• Rose Smith

Floating Hospitals: An Overview of Hospital Ships

USNS Comfort

Pictured Above: the USNS Comfort, one of the United States' two hospital ships

Photo Source: US Southern Command

In the realm of military medicine, hospital ships have had a long and storied history as safe places to tend to the wounded outside of the battlefield. Even in Roman and Greek ancient times (U.S. Naval Institute). In recent times, hospital ships have been used in different humanitarian efforts, including the current Covid-19 pandemic.

While we have evidence of medical ships in ancient times, it wasn’t until the 17th century where it was basically a requirement for any naval fleet to have a hospital ship with them (Research Gate). The United States debuted its first hospital ship in 1803 during the Barbary Wars (U.S. Department of Defense). The USS Intrepid was converted into a hospital boat to help tend to the wounded. From there, most United States hospital boats were boats that were used for other purposes. For instance, our two current hospital boats, the USNS Mercy and the USNS Comfort, used to be oil tankards designed to carry around bulk materials.

Hospital boats as they are known now follow something called the Geneva Convention, a series of treaties and protocols established in the early 1900s. They are known by being painted white with a big red cross on them. They are not allowed to be used for any military purpose, and they cannot be attacked either (The Balance Careers). Hospital ships are also supposed to heal all wounded personnel regardless of nationality. The kind of hospital ships being used by the United States military are essentially floating functional hospitals with plenty of hospital beds and the technology one would find in a modern land hospital (Global Security). Only two other countries (China and Russia) own and operate these kinds of larger ships. Other countries may use other kinds of hospital ships such as hospital launches (which are designed for smaller, local populations) or evacuation and personnel transport vehicles (designed for evacuation and small-scale medical assistance). These other types are not technically hospital ships as denoted in the Geneva Conventions and do not have all the same privileges as traditional hospital ships, though they do still provide medical support.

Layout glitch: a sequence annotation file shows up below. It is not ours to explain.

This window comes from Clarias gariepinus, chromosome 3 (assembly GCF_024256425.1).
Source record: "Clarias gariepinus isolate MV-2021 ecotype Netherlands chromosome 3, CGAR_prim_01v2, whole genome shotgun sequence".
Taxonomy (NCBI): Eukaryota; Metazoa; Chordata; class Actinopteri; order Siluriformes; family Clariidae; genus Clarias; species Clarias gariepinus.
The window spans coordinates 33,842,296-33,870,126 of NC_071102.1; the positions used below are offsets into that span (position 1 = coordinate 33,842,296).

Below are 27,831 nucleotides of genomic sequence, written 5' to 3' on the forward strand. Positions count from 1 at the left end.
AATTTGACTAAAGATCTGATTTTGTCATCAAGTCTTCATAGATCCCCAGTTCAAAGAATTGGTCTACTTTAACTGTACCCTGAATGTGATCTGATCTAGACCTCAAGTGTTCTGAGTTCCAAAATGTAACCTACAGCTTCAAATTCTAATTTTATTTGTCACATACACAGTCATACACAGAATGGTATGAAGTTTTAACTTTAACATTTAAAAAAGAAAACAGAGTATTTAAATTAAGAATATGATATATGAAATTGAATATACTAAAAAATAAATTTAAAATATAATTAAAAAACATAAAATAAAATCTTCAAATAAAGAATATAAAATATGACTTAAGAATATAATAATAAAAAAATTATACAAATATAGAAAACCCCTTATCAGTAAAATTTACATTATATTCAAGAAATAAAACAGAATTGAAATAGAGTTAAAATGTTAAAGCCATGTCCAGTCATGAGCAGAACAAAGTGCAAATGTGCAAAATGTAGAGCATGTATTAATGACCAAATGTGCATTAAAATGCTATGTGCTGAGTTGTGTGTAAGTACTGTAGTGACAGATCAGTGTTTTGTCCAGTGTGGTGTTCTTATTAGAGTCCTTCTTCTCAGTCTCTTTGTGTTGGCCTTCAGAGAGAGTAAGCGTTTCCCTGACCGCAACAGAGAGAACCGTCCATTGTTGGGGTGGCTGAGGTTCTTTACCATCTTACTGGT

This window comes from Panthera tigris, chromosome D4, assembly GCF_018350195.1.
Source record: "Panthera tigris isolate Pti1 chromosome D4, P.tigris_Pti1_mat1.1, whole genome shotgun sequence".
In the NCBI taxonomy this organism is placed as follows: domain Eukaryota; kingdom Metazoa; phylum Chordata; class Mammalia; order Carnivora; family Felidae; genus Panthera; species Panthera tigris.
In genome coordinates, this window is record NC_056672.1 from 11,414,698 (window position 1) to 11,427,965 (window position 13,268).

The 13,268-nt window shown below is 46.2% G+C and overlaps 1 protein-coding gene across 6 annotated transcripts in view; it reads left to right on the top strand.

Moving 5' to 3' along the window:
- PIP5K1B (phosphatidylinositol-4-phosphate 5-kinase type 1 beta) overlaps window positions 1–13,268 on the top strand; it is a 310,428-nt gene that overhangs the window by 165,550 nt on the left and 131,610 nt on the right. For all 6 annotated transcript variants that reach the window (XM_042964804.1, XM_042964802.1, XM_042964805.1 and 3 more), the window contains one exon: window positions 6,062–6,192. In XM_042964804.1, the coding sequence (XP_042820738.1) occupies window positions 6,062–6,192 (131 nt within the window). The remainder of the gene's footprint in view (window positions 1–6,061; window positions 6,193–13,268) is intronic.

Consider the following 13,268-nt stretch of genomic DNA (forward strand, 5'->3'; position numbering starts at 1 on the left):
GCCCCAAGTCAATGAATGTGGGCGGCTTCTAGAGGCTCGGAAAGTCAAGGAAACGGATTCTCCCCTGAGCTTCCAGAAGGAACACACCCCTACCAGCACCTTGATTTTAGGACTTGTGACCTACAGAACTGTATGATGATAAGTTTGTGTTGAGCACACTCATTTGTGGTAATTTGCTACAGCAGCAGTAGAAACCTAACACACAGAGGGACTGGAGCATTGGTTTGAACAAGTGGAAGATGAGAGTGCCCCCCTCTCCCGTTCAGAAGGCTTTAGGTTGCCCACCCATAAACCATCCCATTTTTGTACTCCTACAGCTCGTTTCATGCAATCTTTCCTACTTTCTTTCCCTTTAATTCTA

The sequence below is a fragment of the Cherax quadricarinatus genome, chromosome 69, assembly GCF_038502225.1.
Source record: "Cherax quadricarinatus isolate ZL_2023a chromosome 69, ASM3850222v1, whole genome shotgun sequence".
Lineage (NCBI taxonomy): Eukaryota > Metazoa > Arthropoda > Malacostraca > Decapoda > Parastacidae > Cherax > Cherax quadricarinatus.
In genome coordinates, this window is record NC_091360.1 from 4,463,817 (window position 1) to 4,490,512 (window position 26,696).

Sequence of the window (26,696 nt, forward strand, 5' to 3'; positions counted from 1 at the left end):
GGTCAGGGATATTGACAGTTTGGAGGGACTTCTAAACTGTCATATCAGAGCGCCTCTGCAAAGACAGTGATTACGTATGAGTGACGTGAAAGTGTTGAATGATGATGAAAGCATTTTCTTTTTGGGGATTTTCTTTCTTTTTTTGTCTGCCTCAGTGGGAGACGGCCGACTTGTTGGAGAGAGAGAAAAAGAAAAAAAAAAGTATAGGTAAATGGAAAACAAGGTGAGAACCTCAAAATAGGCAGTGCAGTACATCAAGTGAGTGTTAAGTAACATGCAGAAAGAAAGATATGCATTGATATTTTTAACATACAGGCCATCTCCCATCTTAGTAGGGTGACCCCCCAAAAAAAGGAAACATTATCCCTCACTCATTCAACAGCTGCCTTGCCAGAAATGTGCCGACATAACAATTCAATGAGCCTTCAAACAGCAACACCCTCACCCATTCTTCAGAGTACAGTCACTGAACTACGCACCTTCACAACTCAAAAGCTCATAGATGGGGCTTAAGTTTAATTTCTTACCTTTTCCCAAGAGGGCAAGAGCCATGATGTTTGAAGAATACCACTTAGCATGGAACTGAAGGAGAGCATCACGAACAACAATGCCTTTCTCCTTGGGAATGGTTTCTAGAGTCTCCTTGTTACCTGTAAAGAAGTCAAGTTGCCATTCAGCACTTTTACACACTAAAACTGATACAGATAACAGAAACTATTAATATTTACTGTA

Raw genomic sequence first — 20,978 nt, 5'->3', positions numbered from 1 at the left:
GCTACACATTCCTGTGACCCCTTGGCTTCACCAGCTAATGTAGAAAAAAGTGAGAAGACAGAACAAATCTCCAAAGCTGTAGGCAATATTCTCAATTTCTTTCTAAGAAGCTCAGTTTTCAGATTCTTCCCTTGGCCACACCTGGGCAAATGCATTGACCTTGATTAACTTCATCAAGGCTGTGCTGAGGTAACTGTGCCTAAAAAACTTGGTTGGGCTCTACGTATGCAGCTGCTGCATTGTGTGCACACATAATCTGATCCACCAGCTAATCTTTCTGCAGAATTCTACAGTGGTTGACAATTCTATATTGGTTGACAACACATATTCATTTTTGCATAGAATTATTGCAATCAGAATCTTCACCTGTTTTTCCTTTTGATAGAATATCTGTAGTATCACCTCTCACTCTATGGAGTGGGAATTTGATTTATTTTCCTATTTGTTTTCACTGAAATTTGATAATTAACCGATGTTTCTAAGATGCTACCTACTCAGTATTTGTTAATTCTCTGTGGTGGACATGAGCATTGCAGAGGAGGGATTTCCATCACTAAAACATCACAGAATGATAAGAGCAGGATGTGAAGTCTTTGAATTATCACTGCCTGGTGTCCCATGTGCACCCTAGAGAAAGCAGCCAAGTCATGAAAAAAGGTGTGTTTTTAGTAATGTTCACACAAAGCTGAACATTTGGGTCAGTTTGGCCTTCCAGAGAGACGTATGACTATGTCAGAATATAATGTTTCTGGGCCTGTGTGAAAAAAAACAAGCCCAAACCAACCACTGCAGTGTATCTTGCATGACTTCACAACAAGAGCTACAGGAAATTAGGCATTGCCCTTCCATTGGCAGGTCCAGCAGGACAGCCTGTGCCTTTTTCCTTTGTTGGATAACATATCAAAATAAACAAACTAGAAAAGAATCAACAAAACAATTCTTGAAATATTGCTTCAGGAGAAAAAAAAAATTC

Hospital ships have seen plenty of military use throughout history, though in times of peace they have become more relevant tools for humanitarian efforts and influence. The United States’ hospital ships were deployed to medically assist Puerto Rico in the wake of the 2017 Hurricane. In more recent efforts, the hospital ships Mercy and Comfort were deployed to both coasts of the United States to help assist in Covid-19 efforts. To help lift the burden from land hospitals, they are currently acting as medical care for non-Covid related illnesses.

Despite the amount of help Mercy and Comfort provide, there has been some talk of putting these hospital ships to rest. They have been around for at least 50 years (which is quite old in ship age), and it is getting harder to find people who are able to run and maintain those kinds of ships (Defense News). According to the National Defense Authorization Act, the Navy cannot decommission the hospital ships until they find a suitable replacement. Hospital ships were originally designed to contain mass casualties in war, not necessarily humanitarian missions. While they have yet to find a suitable replacement, the new direction of hospital ships in the Navy may be geared more towards smaller, more humanitarian-focused vessels for a wider variety of missions.

Hospital ships have a long and storied role in military history. Even in times of peace, it has been used as a beacon for humanitarian efforts. Mercy and Comfort are being used to help during the Covid-19 pandemic. While there are some plans to decommission these vessels in favor of new ones, they have still served to help in plenty of humanitarian and relief efforts. In a time of fear of uncertainty, these vessels are again being used to hopefully serve as both a symbol of hope and to help those trying to fight against the current pandemic.

Rose Smith is the blog editor of Twenty-two Twenty-eight. When she isn’t writing about the world around her, she is often found listening to music, watching movies, and going on walks with her dogs.

You can find her on Instagram here and on Twitter here.